Some of the challenges faced by students
Digital divide: In spite of the continuing increase in the penetration of the internet and exceptional growth in the sphere of information technology in India, the unfortunate divide between the 'haves' and the 'have-nots' remains intact. The underprivileged families cannot afford virtual schooling for their children who constitute the vast majority of the student population having no access to even the basic necessities of digital education. They do not own or even know anything about computers or mobile telephones or even internet connections. At the same time, there are the children of affluent families who are well exposed to and beneficiaries of the so-called digital revolution. This division is known as the “digital divide” between the new age “have-nots” and “haves.” However, it is good that the state and union governments of India have realized that there can be no social uplift without providing online education to the economically weaker sections. Several government agencies, as well as NGOs, are doing remarkable work towards making this happen.
Lack of digital literacy: While children of affluent families are becoming really tech-savvy, there are many students on the other side of the divide who are not technologically proficient at all. These underprivileged children have no exposure or awareness of things like how to log in or participate in live online classes or submit online homework. Even using basic programs of Word and Excel appears difficult to such students. They must be empowered with the fundamental knowledge of and exposure to operating the computer. Fortunately, the governments and other organisations are doing good work to achieve this goal.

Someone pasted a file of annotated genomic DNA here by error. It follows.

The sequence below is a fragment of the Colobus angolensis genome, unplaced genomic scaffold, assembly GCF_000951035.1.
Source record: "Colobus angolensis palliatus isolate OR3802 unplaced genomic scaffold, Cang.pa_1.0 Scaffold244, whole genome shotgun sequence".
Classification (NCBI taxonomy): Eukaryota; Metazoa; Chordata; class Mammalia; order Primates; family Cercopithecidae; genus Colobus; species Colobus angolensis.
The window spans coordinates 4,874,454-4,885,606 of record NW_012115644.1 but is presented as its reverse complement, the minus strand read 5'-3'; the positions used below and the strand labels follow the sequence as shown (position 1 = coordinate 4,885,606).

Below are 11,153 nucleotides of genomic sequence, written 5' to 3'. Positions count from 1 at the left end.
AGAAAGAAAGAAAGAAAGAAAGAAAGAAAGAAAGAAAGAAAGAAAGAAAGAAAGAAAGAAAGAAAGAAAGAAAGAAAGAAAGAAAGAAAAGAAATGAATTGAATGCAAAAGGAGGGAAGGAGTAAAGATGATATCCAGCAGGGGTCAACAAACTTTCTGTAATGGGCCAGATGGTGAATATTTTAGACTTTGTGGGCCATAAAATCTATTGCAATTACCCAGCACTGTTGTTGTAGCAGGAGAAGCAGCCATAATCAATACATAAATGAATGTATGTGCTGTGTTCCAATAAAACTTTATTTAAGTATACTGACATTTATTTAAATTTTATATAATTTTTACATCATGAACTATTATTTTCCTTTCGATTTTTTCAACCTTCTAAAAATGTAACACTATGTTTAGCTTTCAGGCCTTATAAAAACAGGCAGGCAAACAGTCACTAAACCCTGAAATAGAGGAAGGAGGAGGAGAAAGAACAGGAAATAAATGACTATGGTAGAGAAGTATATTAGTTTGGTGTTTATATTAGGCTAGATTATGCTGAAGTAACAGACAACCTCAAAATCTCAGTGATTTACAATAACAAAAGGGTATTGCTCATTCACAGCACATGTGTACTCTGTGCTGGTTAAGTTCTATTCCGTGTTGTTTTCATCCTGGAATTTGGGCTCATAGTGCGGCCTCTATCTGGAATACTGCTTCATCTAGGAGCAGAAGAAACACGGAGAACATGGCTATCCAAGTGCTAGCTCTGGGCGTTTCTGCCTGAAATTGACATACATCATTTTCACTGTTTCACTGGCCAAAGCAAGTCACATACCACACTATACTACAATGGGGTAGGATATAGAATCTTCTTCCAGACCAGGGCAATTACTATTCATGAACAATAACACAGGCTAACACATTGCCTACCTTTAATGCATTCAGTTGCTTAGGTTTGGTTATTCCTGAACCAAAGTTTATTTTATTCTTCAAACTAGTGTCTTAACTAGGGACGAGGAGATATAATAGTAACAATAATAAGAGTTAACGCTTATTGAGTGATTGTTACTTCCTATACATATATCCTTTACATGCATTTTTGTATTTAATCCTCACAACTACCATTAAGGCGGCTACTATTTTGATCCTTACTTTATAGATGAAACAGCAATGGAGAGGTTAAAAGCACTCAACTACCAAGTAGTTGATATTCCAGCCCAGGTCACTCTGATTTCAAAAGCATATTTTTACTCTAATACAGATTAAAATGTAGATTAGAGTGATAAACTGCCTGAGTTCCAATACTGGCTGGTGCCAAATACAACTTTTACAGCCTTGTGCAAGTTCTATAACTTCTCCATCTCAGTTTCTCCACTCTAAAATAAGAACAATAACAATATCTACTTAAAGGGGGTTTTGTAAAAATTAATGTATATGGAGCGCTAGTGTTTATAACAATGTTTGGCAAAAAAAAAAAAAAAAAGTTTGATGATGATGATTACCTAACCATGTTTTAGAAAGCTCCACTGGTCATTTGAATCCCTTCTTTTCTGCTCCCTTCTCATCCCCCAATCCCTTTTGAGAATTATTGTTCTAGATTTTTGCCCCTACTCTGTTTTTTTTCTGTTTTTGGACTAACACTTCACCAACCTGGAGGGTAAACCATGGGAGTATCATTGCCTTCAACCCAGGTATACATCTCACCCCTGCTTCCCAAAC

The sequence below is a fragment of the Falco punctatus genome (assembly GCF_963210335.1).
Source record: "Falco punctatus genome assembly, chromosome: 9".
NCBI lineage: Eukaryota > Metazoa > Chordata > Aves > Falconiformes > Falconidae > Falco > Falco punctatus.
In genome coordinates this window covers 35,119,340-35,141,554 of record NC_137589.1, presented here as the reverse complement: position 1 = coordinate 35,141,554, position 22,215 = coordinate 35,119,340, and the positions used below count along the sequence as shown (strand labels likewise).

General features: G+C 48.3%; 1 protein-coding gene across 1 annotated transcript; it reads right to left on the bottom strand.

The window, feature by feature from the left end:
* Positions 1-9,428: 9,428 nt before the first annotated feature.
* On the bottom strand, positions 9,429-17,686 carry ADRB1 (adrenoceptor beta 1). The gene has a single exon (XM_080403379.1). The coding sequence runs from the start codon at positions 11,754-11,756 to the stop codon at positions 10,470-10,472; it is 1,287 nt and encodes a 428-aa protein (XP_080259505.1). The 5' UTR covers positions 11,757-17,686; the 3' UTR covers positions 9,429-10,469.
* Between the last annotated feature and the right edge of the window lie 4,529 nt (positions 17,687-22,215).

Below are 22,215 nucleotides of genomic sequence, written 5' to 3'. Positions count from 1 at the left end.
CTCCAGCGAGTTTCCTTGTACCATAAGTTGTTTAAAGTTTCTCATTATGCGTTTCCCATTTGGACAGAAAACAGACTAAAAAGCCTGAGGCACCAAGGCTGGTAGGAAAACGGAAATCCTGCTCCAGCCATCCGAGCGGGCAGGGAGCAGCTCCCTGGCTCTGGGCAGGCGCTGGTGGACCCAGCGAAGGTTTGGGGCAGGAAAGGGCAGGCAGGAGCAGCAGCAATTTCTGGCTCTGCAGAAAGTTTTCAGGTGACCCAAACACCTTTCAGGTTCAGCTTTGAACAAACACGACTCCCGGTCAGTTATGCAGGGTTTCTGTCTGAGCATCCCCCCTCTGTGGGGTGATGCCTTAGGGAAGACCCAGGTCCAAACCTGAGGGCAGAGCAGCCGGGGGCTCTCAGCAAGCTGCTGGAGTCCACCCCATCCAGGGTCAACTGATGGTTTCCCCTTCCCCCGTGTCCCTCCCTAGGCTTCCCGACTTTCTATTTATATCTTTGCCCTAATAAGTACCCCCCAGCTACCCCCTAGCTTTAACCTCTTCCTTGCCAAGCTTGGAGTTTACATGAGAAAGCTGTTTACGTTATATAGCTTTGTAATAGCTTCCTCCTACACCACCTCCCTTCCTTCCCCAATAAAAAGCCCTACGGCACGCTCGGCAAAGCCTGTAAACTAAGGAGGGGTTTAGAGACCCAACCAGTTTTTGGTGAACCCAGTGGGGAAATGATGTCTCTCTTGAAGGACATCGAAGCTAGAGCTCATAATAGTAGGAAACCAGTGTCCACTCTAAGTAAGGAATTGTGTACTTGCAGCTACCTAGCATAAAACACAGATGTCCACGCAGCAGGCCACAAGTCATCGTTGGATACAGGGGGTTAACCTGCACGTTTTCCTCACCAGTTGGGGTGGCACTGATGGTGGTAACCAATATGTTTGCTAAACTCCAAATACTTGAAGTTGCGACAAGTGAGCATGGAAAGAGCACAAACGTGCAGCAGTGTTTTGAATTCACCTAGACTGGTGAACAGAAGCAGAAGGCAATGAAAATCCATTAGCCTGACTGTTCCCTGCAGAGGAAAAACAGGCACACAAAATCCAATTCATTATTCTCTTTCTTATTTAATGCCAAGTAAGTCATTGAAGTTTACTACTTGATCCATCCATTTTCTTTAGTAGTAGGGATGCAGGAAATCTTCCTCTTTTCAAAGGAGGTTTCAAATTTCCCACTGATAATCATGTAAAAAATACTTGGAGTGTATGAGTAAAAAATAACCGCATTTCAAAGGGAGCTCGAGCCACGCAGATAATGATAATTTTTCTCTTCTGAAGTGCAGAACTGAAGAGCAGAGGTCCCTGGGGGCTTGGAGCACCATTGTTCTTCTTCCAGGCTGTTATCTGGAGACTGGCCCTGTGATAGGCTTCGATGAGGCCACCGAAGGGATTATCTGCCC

Difficulties of sudden transition: The sudden transition from offline face-to-face learning to online digital learning has affected the students in several adverse ways. Learning face-to-face in school was primarily a social experience involving teachers, peers and others. Adapting to the needs of learning online in isolation without any real interaction with any of the partners in learning – classmates, teachers and others in the school community – is proving to be difficult for the students. Man is too social an animal to lead a solitary life. Students, used to learning in the company of others, are often unable to make the adjustments required for the isolated online schooling model.
The education system in this country is moving more and more towards the blended learning model in the post COVID world. Blended learning integrates the best of both offline and online education to provide the learners with the best possible type of learning experience. We also need to overcome the constraints of the digital divide. The government and edtech companies must work together to come up with better-optimised solutions that address these challenges.
Disclaimer: The views expressed in the article above are those of the authors' and do not necessarily represent or reflect the views of this publishing house